The long-term indexation and 100% euro peg allowed for the rather low 5% cost of capital. The scheme features more than 10 different EPC contractors: Vestas, Cadeler, JBO, Steelwind, Smulders, Van Oord, Deme, NKT, TFKable, Bladt, Semco, General Electric, and Enprom. Baltic Power is the first offshore wind project finance transaction in Poland and the largest Polish project finance to date. It is also the biggest offshore wind project financing in the EU as deals that are bigger were only closed in the UK after Brexit. The deal also marks the first project financing of the new Vestas V236 15MW, at a time when the entire offshore wind industry is being hit by challenges and price increases linked to issues in the supply chain. Once operational, which is estimated to be in the middle of 2026, Baltic Power is expected to provide clean energy to more than 1.5m Polish households.

Industrial Deal of the Year – AESC Douai

Japan-headquartered battery manufacturer Automotive Energy Supply Corporation’s Douai gigafactory is the first of four announced electric vehicle battery factories in France to reach close as Europe looks to become the energy transition’s factory. AESC's €1.3bn factory is located at Renault’s Douai site in northern France and will have the capacity to produce 9GWh of batteries per year, with operations expected to begin in 2024.

Project SPV Envision AESC France raised a €986m debt package from commercial lenders and backed by the European Investment Bank and Chinese ECA Sinosure. AESC, formerly Envision AESC, is 80% owned by Chinese renewable energy company Envision Group.

Commercial banks BBVA, Santander, BNP Paribas, HSBC, Natixis and Societe Generale are lending a total €463.3m, including a €158.8m term loan covered by French public investment bank Bpifrance and a €165m term loan covered by Sinosure.

The debt package has a €100m uncovered working capital facility, a €20m uncovered VAT facility, and a €19.5m uncovered standby letter of credit facility. Both the Bpifrance and Sinosure-backed term loans have 3.5-year grace periods and are amortising. The standby letter of credit is amortising but has no grace period, and the working capital and VAT facilities have bullet repayments.

The EIB’s €450m funding comprises a €317.7m term loan and €19.5m standby loan, both direct lending – and €112.8m of indirect funding support to commercial banks, improving their terms. All of the debt is senior bar a final €73m piece of subordinated, mezzanine debt from Caisse des Depots et Consignations (CDC) unit Banque des Territoires.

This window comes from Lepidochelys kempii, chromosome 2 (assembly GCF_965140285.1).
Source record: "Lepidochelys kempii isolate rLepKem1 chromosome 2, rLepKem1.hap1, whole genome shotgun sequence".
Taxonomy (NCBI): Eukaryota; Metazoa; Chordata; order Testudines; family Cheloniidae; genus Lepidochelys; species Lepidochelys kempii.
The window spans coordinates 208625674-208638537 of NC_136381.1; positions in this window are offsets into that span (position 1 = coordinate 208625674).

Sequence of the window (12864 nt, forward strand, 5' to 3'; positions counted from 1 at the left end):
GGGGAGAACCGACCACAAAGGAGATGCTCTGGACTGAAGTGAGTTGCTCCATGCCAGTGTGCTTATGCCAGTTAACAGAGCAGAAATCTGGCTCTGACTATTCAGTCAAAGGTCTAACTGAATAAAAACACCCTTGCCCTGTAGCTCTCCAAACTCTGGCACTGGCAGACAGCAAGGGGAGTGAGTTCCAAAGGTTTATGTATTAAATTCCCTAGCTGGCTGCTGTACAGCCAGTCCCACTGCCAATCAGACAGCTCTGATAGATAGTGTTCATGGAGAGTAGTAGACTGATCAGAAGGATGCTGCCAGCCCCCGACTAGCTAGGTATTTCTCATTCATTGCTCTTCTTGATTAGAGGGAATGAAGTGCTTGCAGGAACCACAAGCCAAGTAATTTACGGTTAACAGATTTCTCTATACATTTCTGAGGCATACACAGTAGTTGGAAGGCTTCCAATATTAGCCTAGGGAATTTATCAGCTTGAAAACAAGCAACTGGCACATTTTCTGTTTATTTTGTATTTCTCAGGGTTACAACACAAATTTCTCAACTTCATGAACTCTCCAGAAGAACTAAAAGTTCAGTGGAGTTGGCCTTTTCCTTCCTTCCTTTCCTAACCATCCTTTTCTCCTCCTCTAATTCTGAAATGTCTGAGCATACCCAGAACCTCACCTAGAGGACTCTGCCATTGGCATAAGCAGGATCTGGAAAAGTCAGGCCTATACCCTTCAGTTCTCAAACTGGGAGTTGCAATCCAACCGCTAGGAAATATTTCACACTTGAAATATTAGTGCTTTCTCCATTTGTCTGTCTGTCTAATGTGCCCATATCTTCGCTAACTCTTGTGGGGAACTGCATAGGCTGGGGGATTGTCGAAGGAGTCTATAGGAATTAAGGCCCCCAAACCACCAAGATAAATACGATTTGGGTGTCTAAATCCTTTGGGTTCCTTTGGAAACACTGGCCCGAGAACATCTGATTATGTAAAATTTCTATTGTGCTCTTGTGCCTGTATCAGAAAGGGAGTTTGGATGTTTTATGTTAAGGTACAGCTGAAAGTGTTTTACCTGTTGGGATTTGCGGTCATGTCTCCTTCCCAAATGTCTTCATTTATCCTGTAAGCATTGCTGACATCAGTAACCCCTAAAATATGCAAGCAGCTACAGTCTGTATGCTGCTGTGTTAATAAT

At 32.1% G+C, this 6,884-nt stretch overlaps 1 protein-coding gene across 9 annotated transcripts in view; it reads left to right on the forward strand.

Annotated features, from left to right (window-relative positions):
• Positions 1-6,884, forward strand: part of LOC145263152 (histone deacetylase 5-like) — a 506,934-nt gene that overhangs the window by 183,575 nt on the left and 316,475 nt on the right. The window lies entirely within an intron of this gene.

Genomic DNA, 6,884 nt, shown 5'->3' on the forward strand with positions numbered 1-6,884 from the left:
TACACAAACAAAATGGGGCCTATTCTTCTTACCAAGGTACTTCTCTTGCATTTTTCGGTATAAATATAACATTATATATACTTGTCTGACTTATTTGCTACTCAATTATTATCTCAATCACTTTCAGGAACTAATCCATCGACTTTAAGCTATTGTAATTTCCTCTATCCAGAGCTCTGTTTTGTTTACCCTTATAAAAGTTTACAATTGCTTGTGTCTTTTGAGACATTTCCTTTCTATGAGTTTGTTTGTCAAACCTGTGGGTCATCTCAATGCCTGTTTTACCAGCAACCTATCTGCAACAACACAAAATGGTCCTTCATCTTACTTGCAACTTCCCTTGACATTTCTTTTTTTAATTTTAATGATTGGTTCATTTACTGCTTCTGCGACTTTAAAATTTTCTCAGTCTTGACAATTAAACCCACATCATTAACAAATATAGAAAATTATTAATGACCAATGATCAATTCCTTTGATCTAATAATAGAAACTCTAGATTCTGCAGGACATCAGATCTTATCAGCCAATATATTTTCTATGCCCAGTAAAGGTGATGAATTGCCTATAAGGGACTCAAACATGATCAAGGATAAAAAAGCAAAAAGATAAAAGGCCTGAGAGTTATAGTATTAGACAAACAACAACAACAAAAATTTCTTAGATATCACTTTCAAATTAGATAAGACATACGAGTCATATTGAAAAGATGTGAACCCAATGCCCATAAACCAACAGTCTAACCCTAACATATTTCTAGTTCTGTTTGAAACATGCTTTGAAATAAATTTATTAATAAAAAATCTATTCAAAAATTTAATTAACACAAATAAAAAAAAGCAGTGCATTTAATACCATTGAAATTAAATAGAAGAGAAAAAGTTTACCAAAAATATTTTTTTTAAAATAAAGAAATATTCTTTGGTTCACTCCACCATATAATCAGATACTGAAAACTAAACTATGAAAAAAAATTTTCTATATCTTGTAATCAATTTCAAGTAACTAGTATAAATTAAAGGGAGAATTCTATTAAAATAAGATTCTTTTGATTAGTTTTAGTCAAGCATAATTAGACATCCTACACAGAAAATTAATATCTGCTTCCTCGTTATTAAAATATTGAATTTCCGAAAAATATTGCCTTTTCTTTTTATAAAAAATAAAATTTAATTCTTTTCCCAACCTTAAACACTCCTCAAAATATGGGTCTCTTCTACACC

The deal is banked on the gigafactory’s cashflow backed by Renault’s agreement to offtake 100% of production over 5.75 years from the start of production in 2025, under a take-or-pay contract.

Renault’s offtake is shorter than the 11.5-year tenor on the term loans and a cash sweep will kick in once the project begins operating to compensate for this. The sweep will be lifted if AESC renews the contract with Renault. The VAT facility has a four-year tenor. The gigafactory can be expanded in a modular approach up to a total capacity of 30GWh.

AESC received financial advice from Societe Generale and legal advice from Allen & Overy. The lenders were advised by Linklaters, DLA Piper, and Milbank. The transaction paves the way for several other developments that AESC is lining up. The company is looking to build gigafactories in Kentucky in the US, Ibaraki in Japan, Extremadura in Spain, and Sunderland in the UK.

Sustainability Deal of the Year – H2 Green Steel

Swedish low-carbon steel producer H2 Green Steel (H2GS) completed a €1.5bn equity raising, one of the final pieces of the more than €5bn financial puzzle that will enable construction of its green steel production plant in Boden.

The equity round was co-led by new investor Hy24 and existing investors Altor, GIC and Just Climate. New investors Andra AP-fonden and Temasek joined existing investors AMF, Hitachi Energy, IKEA-related IMAS Foundation, Kinnevik, Schaeffler, Vargas, Wallenberg Investments holding company FAM, Kobe Steel, Swedbank Robur Alternative Equity, Kingspan Global, and Marcegaglia, as well as Cristina Stenbeck and Daniel Ek, co-founder of music streaming service Spotify.

Morgan Stanley is advising the sponsor on the equity side. H2GS is overall raising some €5bn for its direct reduced iron plant. French bank Societe Generale is leading the SKr38bn (€3.44bn) debt package backing the steel mill and is working with German development finance institution KfW IPEX-Bank as co-adviser. H2GS aims to ink the debt package before the end of 2023.

The company has raised conditional financing commitments for most of the package via senior debt from Svensk Exportkredit and commercial banks BNP Paribas, ING, UniCredit, Societe Generale and KfW IPEX-Bank. The European Investment Bank’s board has approved €640m of senior debt financing for the project.

The package amounts to about €3bn of senior debt plus a €500m slice of junior debt with €1.3bn of export credit guarantees through agencies including Germany’s Euler Hermes, the UK’s UKEF, and Norway’s Eksfin. Allen & Overy is advising the lenders.

The state-run Swedish National Debt Office (Riksgalden) is providing a green credit guarantee for up to 80% of about €1bn – equivalent to SKr11bn. Riksgalden provides its green credit guarantee contingent on the investments meeting certain environmental requirements. The debt tenor will be more than 10 years, H2GS’ CFO Otto Gernandt said previously – which is broadly in line with ECA terms of construction plus about 10 years.